Editorial: Celebrating - the American way
Could it be coincidence that national elections, Veterans Day and Thanksgiving all fall in the same month?
On the first we celebrate our freedom to choose our leader. On the second we honor those who have defended that freedom. On the third we give thanks in a more general way for being fortunate enough to live in the best country in the world.
This year just having the elections finished is surely cause enough for feasting. It not only seems the campaigns went on for years - they did.
But when the ballot dust settled the next morning, we knew that, whoever won, the transition from one regime to another would be bloodless - no small accomplishment in this violent world.
Campaigns enticed us with half-truths and half-baked promises, not with threats and intimidation. Despite what extremists on either side may have insisted, the choice was between two enormously talented and capable candidates.
As fanatical as many of us were about the candidates we supported, this was an important, but not a life-and-death, decision.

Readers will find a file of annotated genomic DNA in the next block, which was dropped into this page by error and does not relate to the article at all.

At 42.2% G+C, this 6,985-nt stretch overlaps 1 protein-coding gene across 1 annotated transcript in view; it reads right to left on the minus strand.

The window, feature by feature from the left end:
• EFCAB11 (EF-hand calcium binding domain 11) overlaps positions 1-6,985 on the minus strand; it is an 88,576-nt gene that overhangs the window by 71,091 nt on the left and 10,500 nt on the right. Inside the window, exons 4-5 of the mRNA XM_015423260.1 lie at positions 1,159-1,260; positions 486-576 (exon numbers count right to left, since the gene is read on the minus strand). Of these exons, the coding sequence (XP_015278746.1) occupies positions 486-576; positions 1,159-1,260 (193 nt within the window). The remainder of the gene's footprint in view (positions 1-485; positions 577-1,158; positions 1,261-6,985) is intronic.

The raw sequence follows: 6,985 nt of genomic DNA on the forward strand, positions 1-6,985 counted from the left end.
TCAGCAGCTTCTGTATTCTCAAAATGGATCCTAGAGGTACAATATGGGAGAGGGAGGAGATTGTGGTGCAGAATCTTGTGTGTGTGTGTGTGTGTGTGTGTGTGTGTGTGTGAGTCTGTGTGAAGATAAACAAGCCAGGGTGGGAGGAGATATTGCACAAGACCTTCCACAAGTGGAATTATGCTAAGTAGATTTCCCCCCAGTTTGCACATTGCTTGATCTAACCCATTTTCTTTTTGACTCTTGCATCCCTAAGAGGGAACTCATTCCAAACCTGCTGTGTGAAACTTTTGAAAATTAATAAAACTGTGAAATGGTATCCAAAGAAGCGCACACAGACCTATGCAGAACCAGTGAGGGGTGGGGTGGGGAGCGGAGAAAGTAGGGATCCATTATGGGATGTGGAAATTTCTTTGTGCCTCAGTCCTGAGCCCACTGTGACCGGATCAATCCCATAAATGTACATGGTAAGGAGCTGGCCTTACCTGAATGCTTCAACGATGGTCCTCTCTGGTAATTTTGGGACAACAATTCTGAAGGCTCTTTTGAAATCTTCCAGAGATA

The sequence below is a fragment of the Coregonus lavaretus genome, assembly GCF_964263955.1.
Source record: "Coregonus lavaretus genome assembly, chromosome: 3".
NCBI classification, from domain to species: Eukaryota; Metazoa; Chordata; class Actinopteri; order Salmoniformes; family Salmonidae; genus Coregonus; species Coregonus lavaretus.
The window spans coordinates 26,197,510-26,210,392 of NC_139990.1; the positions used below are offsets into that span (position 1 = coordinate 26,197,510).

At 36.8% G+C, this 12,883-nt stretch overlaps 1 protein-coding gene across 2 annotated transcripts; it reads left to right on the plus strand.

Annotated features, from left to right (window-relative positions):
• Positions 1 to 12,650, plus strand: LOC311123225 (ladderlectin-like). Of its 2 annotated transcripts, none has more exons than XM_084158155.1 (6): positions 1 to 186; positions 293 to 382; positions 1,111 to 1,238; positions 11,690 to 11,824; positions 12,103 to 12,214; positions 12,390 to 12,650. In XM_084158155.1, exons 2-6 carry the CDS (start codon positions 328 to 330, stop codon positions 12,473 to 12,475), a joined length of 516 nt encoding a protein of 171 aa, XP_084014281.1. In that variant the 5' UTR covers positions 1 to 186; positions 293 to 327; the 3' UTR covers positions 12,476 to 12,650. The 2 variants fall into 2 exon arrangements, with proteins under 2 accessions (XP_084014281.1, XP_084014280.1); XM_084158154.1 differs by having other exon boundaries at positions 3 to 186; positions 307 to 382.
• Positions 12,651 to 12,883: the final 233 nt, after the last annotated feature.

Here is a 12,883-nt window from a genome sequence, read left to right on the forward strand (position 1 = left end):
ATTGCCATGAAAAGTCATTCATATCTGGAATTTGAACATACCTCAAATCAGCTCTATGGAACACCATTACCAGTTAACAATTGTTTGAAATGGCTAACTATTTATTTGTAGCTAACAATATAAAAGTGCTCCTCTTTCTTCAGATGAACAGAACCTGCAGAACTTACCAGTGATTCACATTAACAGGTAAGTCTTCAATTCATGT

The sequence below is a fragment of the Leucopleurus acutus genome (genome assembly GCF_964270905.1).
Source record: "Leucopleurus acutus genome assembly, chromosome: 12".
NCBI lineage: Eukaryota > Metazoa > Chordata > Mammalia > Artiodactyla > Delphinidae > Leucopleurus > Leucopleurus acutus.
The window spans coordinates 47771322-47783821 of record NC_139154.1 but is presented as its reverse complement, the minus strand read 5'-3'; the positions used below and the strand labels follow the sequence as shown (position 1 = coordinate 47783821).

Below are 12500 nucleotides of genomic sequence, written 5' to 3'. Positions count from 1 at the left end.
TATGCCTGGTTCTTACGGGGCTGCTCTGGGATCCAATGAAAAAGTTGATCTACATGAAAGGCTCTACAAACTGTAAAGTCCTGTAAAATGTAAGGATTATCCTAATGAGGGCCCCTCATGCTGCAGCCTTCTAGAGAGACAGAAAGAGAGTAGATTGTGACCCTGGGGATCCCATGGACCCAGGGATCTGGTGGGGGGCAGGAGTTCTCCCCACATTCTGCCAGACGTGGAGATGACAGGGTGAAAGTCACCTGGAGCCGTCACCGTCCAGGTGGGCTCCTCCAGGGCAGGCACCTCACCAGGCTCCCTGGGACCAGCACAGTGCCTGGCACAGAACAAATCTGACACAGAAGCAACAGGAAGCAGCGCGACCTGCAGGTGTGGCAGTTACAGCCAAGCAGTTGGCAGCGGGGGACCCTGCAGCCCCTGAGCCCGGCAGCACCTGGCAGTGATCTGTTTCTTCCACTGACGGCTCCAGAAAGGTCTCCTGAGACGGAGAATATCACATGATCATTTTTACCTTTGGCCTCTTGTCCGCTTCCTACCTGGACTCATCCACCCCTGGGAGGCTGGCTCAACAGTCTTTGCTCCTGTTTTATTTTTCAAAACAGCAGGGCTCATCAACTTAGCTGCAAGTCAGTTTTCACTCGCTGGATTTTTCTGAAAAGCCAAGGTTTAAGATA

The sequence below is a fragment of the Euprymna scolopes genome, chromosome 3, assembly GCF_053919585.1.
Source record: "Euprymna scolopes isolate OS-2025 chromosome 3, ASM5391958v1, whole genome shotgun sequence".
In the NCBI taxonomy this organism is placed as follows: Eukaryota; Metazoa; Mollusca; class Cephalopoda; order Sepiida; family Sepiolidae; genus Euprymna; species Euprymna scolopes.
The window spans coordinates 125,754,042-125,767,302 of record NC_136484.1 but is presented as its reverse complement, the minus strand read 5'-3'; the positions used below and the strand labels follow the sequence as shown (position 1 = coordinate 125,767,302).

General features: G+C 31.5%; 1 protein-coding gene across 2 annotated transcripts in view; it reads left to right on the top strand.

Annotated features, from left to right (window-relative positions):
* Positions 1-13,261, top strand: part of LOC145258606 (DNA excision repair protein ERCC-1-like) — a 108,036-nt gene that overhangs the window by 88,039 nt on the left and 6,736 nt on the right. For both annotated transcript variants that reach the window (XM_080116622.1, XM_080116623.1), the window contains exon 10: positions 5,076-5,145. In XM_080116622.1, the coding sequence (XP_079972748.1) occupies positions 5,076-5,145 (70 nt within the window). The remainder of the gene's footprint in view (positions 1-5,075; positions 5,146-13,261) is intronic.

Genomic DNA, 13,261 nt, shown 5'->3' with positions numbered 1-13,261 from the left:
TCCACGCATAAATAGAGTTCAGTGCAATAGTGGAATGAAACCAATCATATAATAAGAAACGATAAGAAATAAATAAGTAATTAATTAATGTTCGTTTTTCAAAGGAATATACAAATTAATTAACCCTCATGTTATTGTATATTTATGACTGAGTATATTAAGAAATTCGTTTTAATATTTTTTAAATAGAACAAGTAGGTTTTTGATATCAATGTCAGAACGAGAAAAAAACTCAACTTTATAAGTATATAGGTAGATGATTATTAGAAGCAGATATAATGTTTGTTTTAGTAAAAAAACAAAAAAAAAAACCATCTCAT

We hear daily about the tough economic times facing our economy. But only in America could we mourn the loss of the value of our stock portfolios or, for others, the loss of houses they couldn't afford from the beginning.
Around the world, people live in abject poverty, where "laws" are enforced by those who pull together the most goons and weaponry. Genocide, forced abortions, refugee camps and terror are a part of life.
Not in the United States. We are spoiled, and even worse, we are too spoiled to notice.
We have come to believe we can have whatever we want - bigger, better, more - and have it now. Easy credit tempted us to indulgences: houses that are obscenely large, consumer goods valued not because of their utility but because of their meaningless designer labels, and gadgets that isolate us while giving the illusion of closeness.
We scream for health care reform, and yet we are living longer than ever before. Admittedly, there are those who suffer from the inability to afford medical care. But we are Americans. When we put our minds and hearts to this problem, we will solve it as we have solved so many others.
Our "hardships," truth be told, don't justify the term.
As we join our families next week at tables laden with bounty, think of this: We are the luckiest people on Earth. We have no right to forget that.